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    Yeah, there's no doubt the budget system in forge is in place in case of people using objects haphazardly, but it's mostly do to hardware limitations, i.e., likely game crash if you were to place everything available to you if there were no budget. I wouldn't use the budget system to depict how resource/performance expensive an object is going to be though. When judging an object for how it could affect game performance, you'd have to look beyond just poly distribution and at things like texel resolution, collision mesh complexity, LOD model distances, and a bunch of other technicals which you can't really know without documentation. But since none of this stuff is documented for halo, It'd be cool for someone with an xbox dev kit to pull up an FPS counter of some sort and make a structured list (such as this thread's) for which objects are more likely to cause framerate drops.
     
  13. Fauch

    Fauch Promethean
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    the devs implemented limits in forge to prevent use from making maps that would be too hard to handle for the 360?
    but then, it would make more sense if the least taxing objects in term of processing power were only limited by budget, because once you run out of them, you have to rely on much more taxing objects.
     
  14. Digital Limit

    Digital Limit Promethean
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    This would be an amazing thing. If anyone with a devkit investigated optimizing framerates in Forge maps, we'd all be indebted.
     
  15. ManRayX

    ManRayX Forerunner
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    if you break the budget and then delete objects to get back under the cap will the light effects kick in again?
     
  16. WAR

    WAR Cartographer
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    Yes, sometimes you can restore lighting by deleting a single object.
     
  17. ExTerrestr1al

    ExTerrestr1al Legendary
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    i'm confused about the naturals... rocks.

    Impact specifically....

    Given that visually you can see the number of edges/vertices that a bridge piece has, but then if you look at a rock, it seems impossible to determine the complexity of the piece, I would have expected a rock to cost more lighting $ than it does.

    Can you shed any light (lol) on why that is? I'm not saying it's wrong, just that I don't understand.

    EDIT:
    Also, why do you think that bridges such as Small and Large are $1 while while Medium and XLarge are $25?

    Similar suff going on with the bridge inclines...

    It would seem logical that they would all be the same, or that the inside edges of the longer bridge pieces would cost more due to having those little indents with detail on them.

    Thanks
     
    #37 ExTerrestr1al, Jan 8, 2013
    Last edited: Jan 8, 2013
  18. WAR

    WAR Cartographer
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    @JKaddict - Rocks on Impact are extremely efficient pieces for retaining lighting. They also cast clear shadows. It was confusing for me as well. The testing I've done brought up some strange anomalies. For example, "Station Corridors" are terrible pieces to use while "Station Ramps" are better. Both objects seem to have the same geometry and poly count, the difference is that one is angled on a green axis. I'm not a developer and don't have access to their tools, so its hard for me to explain why these objects interact with lighting differently. Sorry I couldn't help you understand this better.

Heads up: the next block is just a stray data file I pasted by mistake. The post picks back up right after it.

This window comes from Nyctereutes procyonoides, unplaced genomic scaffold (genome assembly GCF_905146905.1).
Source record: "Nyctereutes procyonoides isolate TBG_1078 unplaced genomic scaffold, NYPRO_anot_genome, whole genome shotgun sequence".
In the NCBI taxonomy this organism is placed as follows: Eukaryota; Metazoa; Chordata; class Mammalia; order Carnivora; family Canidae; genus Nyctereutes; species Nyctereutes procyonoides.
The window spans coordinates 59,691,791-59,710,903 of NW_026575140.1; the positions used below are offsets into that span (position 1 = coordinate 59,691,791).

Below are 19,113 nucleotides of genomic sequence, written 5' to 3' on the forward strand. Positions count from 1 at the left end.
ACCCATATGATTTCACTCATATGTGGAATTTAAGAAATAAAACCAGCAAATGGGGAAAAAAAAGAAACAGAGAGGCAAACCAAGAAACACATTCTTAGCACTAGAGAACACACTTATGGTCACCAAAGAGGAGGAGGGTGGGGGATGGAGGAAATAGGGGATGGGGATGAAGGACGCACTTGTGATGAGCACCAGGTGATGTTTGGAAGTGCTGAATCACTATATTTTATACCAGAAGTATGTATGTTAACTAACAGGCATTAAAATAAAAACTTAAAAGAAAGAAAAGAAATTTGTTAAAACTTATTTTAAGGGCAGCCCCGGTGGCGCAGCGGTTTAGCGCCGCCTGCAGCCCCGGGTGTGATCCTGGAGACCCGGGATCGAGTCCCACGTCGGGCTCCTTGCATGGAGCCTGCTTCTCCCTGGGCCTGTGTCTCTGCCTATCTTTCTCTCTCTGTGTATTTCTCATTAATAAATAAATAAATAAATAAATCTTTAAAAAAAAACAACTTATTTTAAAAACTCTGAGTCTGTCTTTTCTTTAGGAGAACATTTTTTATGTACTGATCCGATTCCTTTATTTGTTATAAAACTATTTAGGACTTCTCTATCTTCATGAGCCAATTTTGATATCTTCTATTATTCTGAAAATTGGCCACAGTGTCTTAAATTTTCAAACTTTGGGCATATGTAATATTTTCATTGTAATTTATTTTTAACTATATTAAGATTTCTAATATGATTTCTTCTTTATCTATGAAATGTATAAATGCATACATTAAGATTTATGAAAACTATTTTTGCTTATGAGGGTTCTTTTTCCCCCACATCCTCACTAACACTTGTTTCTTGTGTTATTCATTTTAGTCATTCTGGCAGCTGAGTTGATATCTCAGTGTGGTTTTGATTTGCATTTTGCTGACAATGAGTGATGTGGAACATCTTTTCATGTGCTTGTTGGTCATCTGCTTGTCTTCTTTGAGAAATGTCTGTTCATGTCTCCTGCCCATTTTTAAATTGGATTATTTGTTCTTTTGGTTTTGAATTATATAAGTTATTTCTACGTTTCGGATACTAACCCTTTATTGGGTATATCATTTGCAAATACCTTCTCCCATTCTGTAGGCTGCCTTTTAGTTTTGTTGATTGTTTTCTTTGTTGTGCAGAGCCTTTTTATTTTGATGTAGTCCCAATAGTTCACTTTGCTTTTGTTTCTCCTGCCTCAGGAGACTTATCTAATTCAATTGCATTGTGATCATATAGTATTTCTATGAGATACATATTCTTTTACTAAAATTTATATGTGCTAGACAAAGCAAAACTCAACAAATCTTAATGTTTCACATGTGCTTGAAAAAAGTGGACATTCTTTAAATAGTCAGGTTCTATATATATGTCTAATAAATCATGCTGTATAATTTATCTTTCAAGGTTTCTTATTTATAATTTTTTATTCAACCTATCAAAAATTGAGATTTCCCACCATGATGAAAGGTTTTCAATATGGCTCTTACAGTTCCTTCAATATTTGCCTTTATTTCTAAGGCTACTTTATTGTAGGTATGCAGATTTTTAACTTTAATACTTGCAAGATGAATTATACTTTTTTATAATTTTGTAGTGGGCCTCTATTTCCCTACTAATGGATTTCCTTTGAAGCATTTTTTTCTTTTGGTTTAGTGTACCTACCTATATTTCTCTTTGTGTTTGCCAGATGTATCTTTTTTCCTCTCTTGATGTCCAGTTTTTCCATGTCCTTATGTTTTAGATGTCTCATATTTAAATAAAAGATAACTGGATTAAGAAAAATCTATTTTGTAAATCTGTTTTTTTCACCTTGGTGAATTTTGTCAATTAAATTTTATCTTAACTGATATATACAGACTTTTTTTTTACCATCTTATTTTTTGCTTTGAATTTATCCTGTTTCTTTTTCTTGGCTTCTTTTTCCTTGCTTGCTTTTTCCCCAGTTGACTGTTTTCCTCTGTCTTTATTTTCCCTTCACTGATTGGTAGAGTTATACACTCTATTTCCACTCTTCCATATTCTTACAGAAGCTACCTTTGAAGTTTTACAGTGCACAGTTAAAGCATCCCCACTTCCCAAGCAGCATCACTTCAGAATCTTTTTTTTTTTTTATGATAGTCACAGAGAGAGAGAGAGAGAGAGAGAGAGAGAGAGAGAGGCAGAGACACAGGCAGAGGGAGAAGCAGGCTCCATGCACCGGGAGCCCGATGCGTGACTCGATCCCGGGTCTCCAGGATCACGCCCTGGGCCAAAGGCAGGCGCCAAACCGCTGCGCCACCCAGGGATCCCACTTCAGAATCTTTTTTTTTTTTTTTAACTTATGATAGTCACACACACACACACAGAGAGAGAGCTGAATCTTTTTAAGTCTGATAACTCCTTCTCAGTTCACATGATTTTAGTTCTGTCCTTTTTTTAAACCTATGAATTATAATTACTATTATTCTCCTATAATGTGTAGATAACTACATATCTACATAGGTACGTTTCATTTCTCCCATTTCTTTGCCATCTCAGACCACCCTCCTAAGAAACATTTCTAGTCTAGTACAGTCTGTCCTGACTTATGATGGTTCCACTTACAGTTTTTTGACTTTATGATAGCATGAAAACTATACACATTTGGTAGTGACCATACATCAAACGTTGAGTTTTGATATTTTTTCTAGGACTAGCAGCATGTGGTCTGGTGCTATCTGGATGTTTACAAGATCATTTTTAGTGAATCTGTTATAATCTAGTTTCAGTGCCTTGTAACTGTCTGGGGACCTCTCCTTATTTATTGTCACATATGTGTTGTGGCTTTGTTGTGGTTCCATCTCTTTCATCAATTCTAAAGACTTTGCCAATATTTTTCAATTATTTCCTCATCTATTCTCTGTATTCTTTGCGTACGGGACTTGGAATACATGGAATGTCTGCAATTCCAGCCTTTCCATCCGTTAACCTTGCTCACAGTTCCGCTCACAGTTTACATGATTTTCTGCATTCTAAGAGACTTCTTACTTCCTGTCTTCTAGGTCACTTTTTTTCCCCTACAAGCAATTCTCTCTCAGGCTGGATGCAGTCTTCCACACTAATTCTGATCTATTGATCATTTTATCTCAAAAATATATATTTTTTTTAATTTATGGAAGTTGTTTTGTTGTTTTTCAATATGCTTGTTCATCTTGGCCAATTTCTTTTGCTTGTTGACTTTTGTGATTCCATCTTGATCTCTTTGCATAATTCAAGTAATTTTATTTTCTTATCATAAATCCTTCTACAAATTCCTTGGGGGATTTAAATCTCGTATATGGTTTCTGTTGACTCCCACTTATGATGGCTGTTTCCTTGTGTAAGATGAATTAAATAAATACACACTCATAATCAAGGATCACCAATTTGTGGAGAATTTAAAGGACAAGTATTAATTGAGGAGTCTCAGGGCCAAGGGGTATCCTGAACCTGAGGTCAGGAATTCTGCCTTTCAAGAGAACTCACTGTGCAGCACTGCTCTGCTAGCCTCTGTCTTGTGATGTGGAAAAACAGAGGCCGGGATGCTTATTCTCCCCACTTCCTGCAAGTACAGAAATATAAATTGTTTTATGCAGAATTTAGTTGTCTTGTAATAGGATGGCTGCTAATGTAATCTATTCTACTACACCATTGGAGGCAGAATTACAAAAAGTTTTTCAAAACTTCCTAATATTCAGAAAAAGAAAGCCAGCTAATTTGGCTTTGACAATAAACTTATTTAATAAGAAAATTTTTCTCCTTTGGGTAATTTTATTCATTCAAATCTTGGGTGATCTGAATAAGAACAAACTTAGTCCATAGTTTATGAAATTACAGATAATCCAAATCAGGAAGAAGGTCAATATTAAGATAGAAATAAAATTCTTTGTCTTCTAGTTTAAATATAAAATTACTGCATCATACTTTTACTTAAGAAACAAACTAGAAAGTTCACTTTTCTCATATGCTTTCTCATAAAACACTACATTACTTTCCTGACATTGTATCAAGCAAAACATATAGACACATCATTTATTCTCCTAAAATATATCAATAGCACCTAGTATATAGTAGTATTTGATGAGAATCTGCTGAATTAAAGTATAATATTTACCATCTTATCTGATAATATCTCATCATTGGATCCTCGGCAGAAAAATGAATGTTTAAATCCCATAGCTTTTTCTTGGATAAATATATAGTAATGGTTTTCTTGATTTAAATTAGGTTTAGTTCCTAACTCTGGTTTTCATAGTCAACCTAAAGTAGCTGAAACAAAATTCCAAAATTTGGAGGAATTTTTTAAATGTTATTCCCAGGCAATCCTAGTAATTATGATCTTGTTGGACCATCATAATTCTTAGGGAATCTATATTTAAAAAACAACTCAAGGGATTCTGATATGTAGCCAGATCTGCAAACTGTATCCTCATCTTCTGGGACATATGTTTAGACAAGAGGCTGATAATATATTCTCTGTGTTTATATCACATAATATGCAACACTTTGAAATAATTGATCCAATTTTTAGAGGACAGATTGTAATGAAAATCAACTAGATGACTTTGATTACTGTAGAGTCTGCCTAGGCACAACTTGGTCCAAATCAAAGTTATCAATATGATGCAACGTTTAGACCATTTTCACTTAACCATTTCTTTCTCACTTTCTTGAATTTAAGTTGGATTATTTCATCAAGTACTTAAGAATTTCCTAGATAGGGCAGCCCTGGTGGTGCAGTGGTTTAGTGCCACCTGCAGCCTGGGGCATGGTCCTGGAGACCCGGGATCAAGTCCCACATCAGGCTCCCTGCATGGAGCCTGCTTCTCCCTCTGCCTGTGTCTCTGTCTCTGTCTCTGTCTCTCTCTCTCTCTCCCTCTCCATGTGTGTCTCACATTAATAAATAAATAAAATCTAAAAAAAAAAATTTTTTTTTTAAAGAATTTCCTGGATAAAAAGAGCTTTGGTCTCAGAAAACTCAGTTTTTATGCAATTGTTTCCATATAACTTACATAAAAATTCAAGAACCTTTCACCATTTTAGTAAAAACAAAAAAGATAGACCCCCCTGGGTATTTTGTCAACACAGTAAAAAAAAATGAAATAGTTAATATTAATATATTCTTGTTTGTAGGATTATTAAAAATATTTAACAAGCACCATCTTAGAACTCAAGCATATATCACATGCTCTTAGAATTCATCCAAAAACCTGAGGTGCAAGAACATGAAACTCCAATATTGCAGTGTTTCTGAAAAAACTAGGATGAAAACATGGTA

#38 WAR, Jan 8, 2013
    Last edited: Jan 8, 2013
  19. ExTerrestr1al

    ExTerrestr1al Legendary
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    no that helped, thanks.

    I have taken your findings and done some playing in impact with making 100 of each Impact item, such as the aforementioned Corridors and Ramps. Definitely confirms that Station Ramps are better to use. Same with 90deg sections.

    Using Ramps and 90deg pieces as big walls is a useful option it appears, though, as I discovered with Ramp Bridges from the Inclines pallet, it is frustrating because you can't get the ramped pieces to line up perfectly flat as if they were not inclines because or instance, 25 deg is slightly inclined one way, and 26 deg is slightly inclined the other way.

    On maps that need lots and lots of wall pieces, I've had to resort to using ramps so this is something I'll just need to get used to.

    ANOTHER QUESTION: Can you explain what is happening when you get past the lighting budget limitations but the new pieces do seem to be casting shadows? Some inside surfaces seem to have the coloring off, but the shadows are still there.

    Another thing I'm noticing is that there seems to be a shadow draw distance that may not always be the same for each type of object.
     
  20. WAR

    WAR Cartographer
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    @JKaddict - Yes, the "Corridor, Ramp" is a great piece to use for floors on smaller maps. I strongly discourage you to use them in large quantities though as they are very 'frame rate' intensive (even if you bury the glass).

    In regard to your question, some objects light up differently because they don't interact with the lighting system in a consistent / true way. The "door" piece for example produces a shadow but will be much brighter than surrounding pieces in dark settings. And are you referring to shadows following your character on impact?